Montreal Mayor Valérie Plante is suspending construction on the self-cleaning public toilet at Place Sun-Yat-Sen, in Montreal’s Chinatown district.
“Obviously now there’s no consensus and to be honest, I’m not in a place where I want to impose something like that,” said Plante.
“It could be really beneficial to the Chinese quarter because there’s a lot of tourists, but since there’s no consensus, we’re not going to fight and impose it.”
Plante admitted a lot of tension was created over the bathroom and said before anything more is done, officials will meet with members of the Chinese community.
“We will decide together, we will talk with them,” she said.
“If there’s a consensus that nobody wants it and it’s not a good idea, for now we’re going to stop the work, have the talk and we’ll decide and if it’s a no, it’s a no.”
Tuesday morning, members of the Chinese community gathered to protest the installation.
“Installing a public toilet in this Sun Yet Sen Park is considered almost like an insult to the Chinese population,” Bryant Chang, CAM vice-president, told Global News earlier this month.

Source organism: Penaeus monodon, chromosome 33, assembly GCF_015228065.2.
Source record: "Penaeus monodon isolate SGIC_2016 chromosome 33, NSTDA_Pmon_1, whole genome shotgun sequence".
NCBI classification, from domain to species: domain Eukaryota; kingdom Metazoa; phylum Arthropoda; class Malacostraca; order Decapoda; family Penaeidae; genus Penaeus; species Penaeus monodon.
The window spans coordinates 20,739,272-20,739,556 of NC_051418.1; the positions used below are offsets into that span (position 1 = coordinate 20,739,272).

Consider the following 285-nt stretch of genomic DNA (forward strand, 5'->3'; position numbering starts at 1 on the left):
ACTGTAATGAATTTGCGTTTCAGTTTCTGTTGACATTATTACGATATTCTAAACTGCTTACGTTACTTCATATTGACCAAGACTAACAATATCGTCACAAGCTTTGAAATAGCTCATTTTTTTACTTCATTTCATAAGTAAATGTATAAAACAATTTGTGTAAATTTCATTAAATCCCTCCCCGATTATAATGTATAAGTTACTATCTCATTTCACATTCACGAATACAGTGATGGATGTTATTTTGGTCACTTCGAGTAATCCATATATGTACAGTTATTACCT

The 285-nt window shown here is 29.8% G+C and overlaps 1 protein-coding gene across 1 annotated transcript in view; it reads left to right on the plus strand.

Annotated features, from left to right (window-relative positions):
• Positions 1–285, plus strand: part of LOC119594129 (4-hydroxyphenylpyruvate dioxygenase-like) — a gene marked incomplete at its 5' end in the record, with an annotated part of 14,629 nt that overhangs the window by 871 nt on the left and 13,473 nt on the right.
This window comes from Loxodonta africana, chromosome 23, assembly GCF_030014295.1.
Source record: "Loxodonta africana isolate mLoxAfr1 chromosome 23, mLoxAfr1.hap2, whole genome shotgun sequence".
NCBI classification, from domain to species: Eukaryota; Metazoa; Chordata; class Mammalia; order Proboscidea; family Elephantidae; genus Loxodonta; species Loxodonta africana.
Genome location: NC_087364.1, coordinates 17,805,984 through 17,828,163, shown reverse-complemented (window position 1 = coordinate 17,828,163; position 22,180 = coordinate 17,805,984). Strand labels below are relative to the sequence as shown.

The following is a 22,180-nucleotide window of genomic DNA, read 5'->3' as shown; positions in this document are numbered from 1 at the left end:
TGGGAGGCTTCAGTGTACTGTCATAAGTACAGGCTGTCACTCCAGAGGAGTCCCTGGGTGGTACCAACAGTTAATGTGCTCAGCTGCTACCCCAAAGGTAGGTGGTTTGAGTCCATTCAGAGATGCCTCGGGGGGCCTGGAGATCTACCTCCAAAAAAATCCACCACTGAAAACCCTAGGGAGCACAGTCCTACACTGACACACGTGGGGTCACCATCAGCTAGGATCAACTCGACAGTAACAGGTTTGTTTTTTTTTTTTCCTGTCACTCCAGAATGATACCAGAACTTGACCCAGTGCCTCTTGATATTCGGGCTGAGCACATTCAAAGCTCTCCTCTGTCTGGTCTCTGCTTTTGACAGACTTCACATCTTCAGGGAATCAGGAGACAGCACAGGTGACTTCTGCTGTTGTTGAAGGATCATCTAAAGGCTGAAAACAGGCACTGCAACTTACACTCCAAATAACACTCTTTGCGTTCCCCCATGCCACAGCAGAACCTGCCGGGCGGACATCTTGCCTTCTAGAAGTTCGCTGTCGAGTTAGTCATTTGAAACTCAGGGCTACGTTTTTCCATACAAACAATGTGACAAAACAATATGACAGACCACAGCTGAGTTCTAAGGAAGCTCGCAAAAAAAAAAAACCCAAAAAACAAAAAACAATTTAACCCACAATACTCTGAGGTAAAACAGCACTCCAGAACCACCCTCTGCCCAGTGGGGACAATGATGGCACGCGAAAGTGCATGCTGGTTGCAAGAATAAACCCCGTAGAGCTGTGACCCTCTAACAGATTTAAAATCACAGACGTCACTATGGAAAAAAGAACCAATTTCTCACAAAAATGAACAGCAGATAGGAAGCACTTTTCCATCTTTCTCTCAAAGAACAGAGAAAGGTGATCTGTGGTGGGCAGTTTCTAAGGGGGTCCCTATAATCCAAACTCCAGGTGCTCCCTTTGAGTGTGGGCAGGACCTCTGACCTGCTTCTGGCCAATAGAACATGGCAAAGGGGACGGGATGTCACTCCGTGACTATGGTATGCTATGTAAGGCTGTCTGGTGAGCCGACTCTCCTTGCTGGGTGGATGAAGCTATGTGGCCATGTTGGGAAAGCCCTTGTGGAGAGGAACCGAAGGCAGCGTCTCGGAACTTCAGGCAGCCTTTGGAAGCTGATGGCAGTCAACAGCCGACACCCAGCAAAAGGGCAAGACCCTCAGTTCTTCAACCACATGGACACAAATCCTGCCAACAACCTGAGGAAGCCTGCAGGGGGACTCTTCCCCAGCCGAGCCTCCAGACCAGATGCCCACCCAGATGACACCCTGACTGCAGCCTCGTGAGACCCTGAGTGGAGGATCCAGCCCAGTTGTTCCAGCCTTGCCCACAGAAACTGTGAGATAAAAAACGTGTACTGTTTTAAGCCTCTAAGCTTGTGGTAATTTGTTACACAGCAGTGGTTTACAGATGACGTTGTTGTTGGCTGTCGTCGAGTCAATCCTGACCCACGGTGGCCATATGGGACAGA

“Sun Yat Sen is the founding father of modern China.”
The group insists the city never consulted the community about the project.
“If there’s a need, I think we could find a good spot, other than this spot,” argued Bill Wong, secretary of the Sun Yat Sen Park Foundation.
Nevertheless, a city spokesperson told Global News, that “the borough of Ville-Marie meets regularly with representatives of Chinatown regarding the urban development of the area and will continue to do so in order to enhance the neighbourhood.”
The City of Montreal plans to install several self-cleaning toilets in the downtown core.
The first was unveiled Tuesday near Papineau Metro, on the corner of Sainte-Catherine Street Est and Cartier Street.
WATCH BELOW: Plan to install public bathroom in Chinatown park
Two other toilets will be put up — one at Place Émilie-Gamelin, on the corner of Sainte-Catherine Street Est and Berri Street and the other in Montreal’s Old Port, on de la Commune Street and Saint-Gabriel Street.
There will also be one set up in the chalet of Parc Walter-Stewart, in Montreal’s east end.
The city states it has plans to install 12 units across the territory, and it will evaluate if more are added later on.
How does it work?
The toilets will clean themselves after each use to ensure “a place that is always clean.”
A cleaning contraption and automated broom will disinfect the toilet bowl and floor.
In addition, each unit will be visited at least once a day to do any additional cleaning, as well as refill the toilet paper and hand soaps.
The city explains several security measures are in place, including having a sliding door that can open even in event of power failure and a quick-open button on the floor in case of emergency.
There are also weight sensors under the floor to prevent the doors from closing and leaving a person trapped inside during a cleaning cycle.
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